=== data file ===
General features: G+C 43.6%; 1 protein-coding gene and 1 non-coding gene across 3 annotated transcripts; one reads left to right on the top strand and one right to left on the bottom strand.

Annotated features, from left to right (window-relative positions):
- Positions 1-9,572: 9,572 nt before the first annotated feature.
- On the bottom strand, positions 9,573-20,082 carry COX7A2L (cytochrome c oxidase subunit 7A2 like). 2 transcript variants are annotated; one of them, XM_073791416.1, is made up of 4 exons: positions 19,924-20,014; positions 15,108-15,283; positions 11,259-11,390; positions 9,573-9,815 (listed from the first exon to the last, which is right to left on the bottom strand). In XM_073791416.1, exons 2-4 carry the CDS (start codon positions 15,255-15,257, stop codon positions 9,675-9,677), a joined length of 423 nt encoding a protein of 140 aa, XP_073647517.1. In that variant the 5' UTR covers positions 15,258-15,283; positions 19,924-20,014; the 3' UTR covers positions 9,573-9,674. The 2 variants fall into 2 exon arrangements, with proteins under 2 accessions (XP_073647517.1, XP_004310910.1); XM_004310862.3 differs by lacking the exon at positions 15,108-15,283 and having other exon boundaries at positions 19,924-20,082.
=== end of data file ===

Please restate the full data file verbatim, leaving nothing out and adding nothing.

General features: G+C 43.6%; 1 protein-coding gene and 1 non-coding gene across 3 annotated transcripts; one reads left to right on the top strand and one right to left on the bottom strand.

Annotated features, from left to right (window-relative positions):
- Positions 1-9,572: 9,572 nt before the first annotated feature.
- On the bottom strand, positions 9,573-20,082 carry COX7A2L (cytochrome c oxidase subunit 7A2 like). 2 transcript variants are annotated; one of them, XM_073791416.1, is made up of 4 exons: positions 19,924-20,014; positions 15,108-15,283; positions 11,259-11,390; positions 9,573-9,815 (listed from the first exon to the last, which is right to left on the bottom strand). In XM_073791416.1, exons 2-4 carry the CDS (start codon positions 15,255-15,257, stop codon positions 9,675-9,677), a joined length of 423 nt encoding a protein of 140 aa, XP_073647517.1. In that variant the 5' UTR covers positions 15,258-15,283; positions 19,924-20,014; the 3' UTR covers positions 9,573-9,674. The 2 variants fall into 2 exon arrangements, with proteins under 2 accessions (XP_073647517.1, XP_004310910.1); XM_004310862.3 differs by lacking the exon at positions 15,108-15,283 and having other exon boundaries at positions 19,924-20,082.